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Amphibians of India website is launched!

AOI by the numbers:

No. of species pages: 182
No. of images: 2,654
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Creating detailed species pages is a critical aspect of the development of the Amphibians of India website. If you would like to volunteer to create a species page, please email us before you start writing the text to see if anyone else is working on it, and to get specific guidance for that species. For most species pages we do not expect detailed information, although we prefer species pages to be as detailed and complete as possible. To see an example of a complete species page, visit, Nasikabatrachus sahayadrensis, Purple Frog. .
If you are contributing a species page for the first time, please check the template given below before you start writing the text. You can also download this template as a Word file. Once you have written all the text, you can submit it by email. After submission, your species page will not appear online immediately. It has to be first peer-reviewed and accepted by the Amphibian Biology Team members, who will then publish it online. You can make changes to your species page after it has been published online, although we recommend that you write the page just once, and do it well so that you will not need to make changes. This will also substantially reduce our work load. We are all volunteering, after all!

If you wish to add or edit information on species pages that were created by someone else, please contact us first.
You can submit media files (mainly photographs and videos) to accompany species pages. First read guidelines to submit media files.

Species page template for Amphibians of India:

Note that you may not have information for all the fields given below. We can publish species pages in which many fields are empty or have missing information. Also, the Amphibian Biology Team members or other contributors can fill missing information whenever they find time.

Scientific Name: Species scientific name Author, Year

English Name: Species English name

Subspecies in India: list all described Indian subspecies as follows:
(1) Subspecies scientific name Author, Year (Subspecies English name).
(... n) Subspecies scientific name Author, Year (Subspecies English name).

Identification Character(s): Key morphological characters: (from various field guides and recent publications for revised keys). Additional identification characters, if any (snout-vent length, webbing, distribution, peculiar habits, etc).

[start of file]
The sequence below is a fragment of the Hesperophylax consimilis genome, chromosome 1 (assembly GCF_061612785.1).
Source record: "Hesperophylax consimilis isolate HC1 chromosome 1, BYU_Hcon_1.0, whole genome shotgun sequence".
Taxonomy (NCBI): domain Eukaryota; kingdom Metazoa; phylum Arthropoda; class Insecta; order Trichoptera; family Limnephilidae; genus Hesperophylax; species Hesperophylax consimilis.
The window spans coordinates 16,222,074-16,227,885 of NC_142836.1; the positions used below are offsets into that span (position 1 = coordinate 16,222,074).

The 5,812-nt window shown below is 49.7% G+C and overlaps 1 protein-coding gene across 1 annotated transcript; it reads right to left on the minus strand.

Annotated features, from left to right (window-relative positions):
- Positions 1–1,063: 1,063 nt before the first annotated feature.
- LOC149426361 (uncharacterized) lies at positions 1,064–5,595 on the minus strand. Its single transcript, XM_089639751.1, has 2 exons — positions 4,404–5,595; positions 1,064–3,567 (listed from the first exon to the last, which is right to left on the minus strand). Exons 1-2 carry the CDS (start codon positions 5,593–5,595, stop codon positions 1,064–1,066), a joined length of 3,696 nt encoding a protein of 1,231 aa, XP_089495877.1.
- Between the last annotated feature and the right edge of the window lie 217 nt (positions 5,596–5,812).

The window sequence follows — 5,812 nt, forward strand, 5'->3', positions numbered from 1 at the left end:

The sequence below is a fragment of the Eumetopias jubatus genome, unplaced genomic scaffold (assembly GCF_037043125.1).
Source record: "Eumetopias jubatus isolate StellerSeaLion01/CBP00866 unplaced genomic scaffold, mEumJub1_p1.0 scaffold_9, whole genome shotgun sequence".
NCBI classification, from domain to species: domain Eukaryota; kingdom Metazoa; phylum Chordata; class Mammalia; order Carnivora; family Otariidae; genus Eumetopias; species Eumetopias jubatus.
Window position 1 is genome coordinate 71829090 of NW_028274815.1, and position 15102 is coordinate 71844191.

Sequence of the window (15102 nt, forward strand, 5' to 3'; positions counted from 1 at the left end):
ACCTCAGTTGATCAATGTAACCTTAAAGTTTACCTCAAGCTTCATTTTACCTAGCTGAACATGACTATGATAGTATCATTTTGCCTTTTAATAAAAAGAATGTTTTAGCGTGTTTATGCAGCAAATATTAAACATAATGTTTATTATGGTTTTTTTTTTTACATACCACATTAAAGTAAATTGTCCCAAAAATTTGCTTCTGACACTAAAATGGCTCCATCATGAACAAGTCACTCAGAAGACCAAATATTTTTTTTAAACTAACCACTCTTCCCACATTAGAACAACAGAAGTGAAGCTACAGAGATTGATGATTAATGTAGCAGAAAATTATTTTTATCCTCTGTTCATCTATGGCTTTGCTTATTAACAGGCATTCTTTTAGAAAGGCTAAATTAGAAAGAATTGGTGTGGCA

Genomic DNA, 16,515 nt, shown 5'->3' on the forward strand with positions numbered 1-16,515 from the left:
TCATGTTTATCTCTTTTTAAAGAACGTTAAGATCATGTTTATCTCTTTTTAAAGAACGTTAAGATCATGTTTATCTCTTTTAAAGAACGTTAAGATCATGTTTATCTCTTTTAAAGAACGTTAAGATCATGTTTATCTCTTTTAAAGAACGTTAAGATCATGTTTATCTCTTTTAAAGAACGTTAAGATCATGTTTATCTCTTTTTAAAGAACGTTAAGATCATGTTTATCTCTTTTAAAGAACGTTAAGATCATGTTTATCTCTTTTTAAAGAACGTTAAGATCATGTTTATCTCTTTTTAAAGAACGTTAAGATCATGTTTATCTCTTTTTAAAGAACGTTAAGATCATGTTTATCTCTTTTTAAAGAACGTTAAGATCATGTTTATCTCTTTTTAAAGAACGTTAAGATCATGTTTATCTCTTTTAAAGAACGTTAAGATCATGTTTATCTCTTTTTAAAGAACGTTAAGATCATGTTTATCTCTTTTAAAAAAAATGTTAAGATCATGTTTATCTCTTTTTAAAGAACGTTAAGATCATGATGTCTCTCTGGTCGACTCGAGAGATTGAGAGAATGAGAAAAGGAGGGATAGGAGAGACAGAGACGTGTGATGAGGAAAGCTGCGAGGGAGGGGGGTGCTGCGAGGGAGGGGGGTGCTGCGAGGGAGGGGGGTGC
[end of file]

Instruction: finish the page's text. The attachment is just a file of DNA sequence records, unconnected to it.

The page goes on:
Intraspecific Variation: Description of seasonal, sexual and individual variation.

Similar Species in India: List similar species and their distinguishing characters.

Distribution: Detailed Indian and rough global distribution of the species.
Detailed distribution of subspecies 1
Detailed distribution of subspecies 2
Status, Habitat and Habits: Status as very common, common, uncommon, rare and very rare. Altitudinal range. Habitat range. Habits: active, basking, feeding, territoriality, sex-specific differences in the habits, etc.

Life Cycle: Courtship, oviposition. Description of eggs and tadpoles. Habits of the early stages.

References: When extracting information from other sources, refer to as many books, research papers and websites as you can, but ensure that your references are reliable. Beware that many websites and some books often give outdated or otherwise wrong information. Try to refer either original or comprehensive sources of information on Indian butterflies, since many books and websites merely copy information from previously published sources. Cite all the references from which you have extracted information, in the following style:

(1) Wynter-Blyth, M. A. 1957. Butterflies of the Indian Region. Bombay Natural History Society, Mumbai.
(2) Bascombe, M. J., G. Johnston and F. S. Bascombe. 1999. The Butterflies of Hong Kong. Academic Press, London.


(1) de Nic√©ville, L. 1883. On new and little-known Rhopalocera from the Indian region. Journal of the Asiatic Society of Bengal: Part 2-Natural Science, 52: 65-91.
(2) Aduse-Poku, K., E. Vingerhoedt and N. Wahlberg. 2009. Out-of-Africa again: A phylogenetic hypothesis of the genus Charaxes (Lepidoptera: Nymphalidae) based on five gene regions. Molecular Phylogenetics and Evolution, 53: 463-478.

Edited books:

(1) Gunathilagaraj, K., B. A. Daniel, S. Molur and S. Walker (eds.). 2000. Handbook on Protected Invertebrates of India. Part 1- Butterflies Listed in Wildlife (Protection) Act, 1972, Schedule I Part IV. Zoo Outreach Organisation, Coimbatore.

Book chapters:

(1) Holloway, J. D. 1974. The biogeography of Indian butterflies. Pp. 473-499, in M. S. Mani (ed.) Ecology and Biogeography in India. Junk, The Hague.


(1) Inayoshi, Y. 2009. A Check List of Butterflies in Indo-China (chiefly from Thailand, Laos and Vietnam). URL: (accessed 2010).

Cite this page along with its URL, as: (This is the suggested citation of your species page. Arrange it as follows)

Your last name, initials. Year of publication. Scientific name of the species Author, Year - English name. In, K. Kunte, U. Kodandaramaiah & K. Sadasivan (eds.). Butterflies of India. v.1.0. Indian Foundation for Butterflies.

For example,

Kunte, K. 2010. Vanessa indica Herbst, 1794 - Indian Red Admiral. In, K. Kunte, U. Kodandaramaiah & K. Sadasivan (eds.). Butterflies of India. v.1.0. Indian Foundation for Butterflies.

 To see an example of a complete species page, visit Vanessa indica, the Indian Red Admiral.

Cite this page along with its URL as:

Kunte, K., and V.B. Giri. 2023. Home: Contributing Species Pages To Amphibian Of India. In Gosavi, N., A. Bayani, P. Roy, and K. Kunte (eds.). Amphibians of India, v. 1.05. Indian Foundation for Butterflies.

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